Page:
PARTNERING WITH TRADITIONAL, RELIGIOUS LEADERS AND YOUNG PEOPLE IN THE REPOSITIONING OF FAMILY PLANNING AND THE PREVENTION OF TEENAGE PREGNANCY AND EARLY MARRIAGE IN SIERRA LEONE PDF Print E-mail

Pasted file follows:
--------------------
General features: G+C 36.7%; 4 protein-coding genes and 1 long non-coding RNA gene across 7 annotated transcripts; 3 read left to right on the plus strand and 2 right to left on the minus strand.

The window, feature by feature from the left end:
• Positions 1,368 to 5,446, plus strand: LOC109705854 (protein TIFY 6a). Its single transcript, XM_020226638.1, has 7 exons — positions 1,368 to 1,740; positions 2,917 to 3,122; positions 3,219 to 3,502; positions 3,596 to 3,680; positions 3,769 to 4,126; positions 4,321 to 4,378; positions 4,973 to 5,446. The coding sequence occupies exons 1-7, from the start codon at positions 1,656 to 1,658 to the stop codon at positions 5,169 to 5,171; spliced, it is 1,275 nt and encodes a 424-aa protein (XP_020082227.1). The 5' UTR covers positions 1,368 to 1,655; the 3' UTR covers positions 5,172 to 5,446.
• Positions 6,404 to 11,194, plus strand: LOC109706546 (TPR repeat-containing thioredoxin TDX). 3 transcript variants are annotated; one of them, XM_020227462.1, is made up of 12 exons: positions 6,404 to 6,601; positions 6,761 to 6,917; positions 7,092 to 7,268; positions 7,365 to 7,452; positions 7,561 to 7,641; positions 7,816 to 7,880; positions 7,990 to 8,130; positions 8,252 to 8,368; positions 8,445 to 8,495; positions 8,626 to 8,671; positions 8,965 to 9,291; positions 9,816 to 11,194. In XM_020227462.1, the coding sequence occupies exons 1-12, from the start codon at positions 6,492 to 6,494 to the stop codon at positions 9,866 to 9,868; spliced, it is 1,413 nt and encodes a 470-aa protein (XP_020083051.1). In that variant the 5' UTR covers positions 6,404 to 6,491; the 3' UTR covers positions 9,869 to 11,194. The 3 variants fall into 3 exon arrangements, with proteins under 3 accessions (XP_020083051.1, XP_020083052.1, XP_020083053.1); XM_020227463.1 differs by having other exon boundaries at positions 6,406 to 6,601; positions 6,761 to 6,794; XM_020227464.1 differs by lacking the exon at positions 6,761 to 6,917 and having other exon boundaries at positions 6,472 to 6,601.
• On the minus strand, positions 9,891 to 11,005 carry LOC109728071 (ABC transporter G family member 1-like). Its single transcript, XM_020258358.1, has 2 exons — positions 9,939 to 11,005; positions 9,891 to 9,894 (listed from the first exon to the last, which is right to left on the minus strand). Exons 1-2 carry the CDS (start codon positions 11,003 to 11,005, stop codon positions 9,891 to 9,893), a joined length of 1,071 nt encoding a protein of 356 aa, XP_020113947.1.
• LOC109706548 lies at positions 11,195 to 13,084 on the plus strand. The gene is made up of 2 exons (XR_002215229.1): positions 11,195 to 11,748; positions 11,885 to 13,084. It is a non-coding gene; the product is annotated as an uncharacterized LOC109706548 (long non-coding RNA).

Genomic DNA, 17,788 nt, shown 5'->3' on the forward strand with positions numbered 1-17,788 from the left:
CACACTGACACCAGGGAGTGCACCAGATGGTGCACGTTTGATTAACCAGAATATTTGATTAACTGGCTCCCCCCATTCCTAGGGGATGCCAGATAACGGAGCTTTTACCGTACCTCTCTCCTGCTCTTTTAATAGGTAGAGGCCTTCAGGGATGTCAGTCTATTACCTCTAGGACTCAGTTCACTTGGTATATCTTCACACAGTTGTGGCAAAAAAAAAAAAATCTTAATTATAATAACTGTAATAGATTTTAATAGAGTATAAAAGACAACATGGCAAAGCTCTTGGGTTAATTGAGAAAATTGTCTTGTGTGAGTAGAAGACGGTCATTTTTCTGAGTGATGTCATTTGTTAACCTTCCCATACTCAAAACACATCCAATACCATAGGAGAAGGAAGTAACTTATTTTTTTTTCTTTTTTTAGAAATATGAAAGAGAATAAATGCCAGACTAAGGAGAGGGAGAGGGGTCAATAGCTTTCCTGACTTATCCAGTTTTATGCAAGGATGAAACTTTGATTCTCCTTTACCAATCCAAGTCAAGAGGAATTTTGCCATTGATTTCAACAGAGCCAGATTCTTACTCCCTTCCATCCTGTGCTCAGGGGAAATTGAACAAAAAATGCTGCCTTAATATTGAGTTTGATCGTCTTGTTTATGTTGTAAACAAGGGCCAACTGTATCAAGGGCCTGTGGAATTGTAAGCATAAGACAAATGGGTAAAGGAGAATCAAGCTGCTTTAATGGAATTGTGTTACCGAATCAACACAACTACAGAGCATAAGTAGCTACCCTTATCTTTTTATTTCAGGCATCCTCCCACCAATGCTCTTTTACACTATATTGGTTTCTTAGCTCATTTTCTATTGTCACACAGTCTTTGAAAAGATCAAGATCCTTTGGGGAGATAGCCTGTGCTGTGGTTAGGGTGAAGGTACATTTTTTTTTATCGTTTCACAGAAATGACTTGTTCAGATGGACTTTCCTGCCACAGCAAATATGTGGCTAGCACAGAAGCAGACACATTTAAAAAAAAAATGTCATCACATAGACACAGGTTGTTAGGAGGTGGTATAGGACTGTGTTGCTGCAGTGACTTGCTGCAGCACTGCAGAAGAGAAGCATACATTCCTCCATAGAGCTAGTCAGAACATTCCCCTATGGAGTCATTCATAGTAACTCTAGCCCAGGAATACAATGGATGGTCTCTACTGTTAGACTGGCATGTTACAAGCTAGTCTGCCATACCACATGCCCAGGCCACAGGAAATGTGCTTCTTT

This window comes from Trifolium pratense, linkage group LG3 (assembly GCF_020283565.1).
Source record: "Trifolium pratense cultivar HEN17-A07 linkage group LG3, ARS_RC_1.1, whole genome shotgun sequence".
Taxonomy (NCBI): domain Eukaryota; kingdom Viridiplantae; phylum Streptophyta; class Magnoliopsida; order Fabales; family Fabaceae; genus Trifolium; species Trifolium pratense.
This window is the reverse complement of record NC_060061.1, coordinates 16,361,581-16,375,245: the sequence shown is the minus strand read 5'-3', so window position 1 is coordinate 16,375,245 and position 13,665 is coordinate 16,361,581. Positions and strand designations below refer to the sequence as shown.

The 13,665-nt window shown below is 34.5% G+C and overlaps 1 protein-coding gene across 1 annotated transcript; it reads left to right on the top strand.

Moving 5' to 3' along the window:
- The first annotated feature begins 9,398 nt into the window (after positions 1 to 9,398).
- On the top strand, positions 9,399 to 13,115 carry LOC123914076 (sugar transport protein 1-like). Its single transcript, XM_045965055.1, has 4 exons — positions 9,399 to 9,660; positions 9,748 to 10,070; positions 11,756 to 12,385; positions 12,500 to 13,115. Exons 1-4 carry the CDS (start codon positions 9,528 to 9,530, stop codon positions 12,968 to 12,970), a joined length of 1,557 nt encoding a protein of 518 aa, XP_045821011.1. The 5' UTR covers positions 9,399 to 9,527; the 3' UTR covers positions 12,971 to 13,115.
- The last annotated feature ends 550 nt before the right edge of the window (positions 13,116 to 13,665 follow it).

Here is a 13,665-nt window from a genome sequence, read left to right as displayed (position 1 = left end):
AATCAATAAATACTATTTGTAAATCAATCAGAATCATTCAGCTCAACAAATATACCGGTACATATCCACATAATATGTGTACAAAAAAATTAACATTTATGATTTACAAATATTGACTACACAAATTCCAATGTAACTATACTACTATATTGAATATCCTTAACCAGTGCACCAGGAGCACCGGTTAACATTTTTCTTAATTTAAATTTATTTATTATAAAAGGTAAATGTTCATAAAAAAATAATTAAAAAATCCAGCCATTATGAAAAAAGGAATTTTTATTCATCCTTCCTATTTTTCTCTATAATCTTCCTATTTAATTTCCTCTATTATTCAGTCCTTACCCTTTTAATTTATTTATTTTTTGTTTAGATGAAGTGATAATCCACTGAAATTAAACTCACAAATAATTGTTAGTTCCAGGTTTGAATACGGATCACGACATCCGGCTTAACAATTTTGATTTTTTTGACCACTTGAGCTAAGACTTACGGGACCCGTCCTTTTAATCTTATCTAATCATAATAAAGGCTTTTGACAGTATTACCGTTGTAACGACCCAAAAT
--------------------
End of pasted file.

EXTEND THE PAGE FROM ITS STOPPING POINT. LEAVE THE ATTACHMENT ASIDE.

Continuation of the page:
dscf0594The Office of the First Lady hosted the third traditional, religious and youth Leaders forum in Kabala, Koinadugu District this past week. This particular forum focused on the districts of the Northern Province while the core objective of the program continued to be the strengthening of traditional, religious and youth networks in their knowledge and capacity to advocate for the repositioning of family planning and prevention of teenage pregnancy.  Day 1 of the workshop started with a procession of pregnant and lactating mothers dressed in  CARMMASIL attire through Kabala and into the community center where the three day workshop was to take place. About 50 pregnant and lactating women marched with UNFPA and Office of the First Lady staff, including the UNFPA country and assistant country representatives, the Office of the First Lady program director, the matron of the Kabala hospital maternity ward and the program director of NatCom, a youth organization in Kabala. The women marched while singing the CARMMASIL theme song, “Belle Uman Nor for Die” (pregnant women shouldn’t die). Following the march, Her Excellency Mrs. Sia Nyama Koroma formally greeted the pregnant and lactating mothers, paramount chiefs, and conference participants. Her opening statement focused on the importance of community leadership in advocating for family planning and preventingdscf0545 teenage pregnancy, stressing attitudinal change as a necessity to effectively improve reproductive and sexual health in Sierra Leone. Other statements were made from high level officials, including UNFPA country representative Ratidzai Ndlovu, Koinadugu District Medical officer Dr. Sandy, the Deputy Ministers from the Ministry of Health and Sanitation and the Ministry of Social Welfare, Gender and Children’s Affairs and Honorable Paramount Chief Allie Balasama Marrah III. A common theme echoed throughout the respective statements was the importance of traditional, religious, community, youth and national leaders to nurture attitudes that support girls’ education and women’s empowerment to access health facilities and make safe decisions about their reproductive and sexual health. Ministry of Health and Sanitation, Director of Reproductive, Dr. SAS Kargbo also gave a detailed overview of the status of maternal health care before and after the launching of the dscf3444Free Health Care Initiative and laid out continuing challenges in improving maternal and child health.  Following the statements other activities included theatre and musical performances from Freetong players and a collection of well-known Sierra Leonean female artists who composed the popular CARMMASIL theme song “Belle uman nor for die.” Day 2 and 3 of the program were more focused on dialog and group work. At the core of the program was group work, where youth, traditional and religious leaders came together by district and brainstormed ways to disseminate the information to their respective districts and continue to strengthen TRL networks to facilitate the repositioning of family planning and prevention of teenage pregnancy and early marriage. Examples of recommendations included community viewings of clips, establishing quarterly district meetings on sexual and reproductive health, building birth waiting homes, sensitization campaigns led by traditional and religious leaders and the continuing the establishing of by-laws todscf3474encourage skilled delivery during childbirth and prevent early marriage.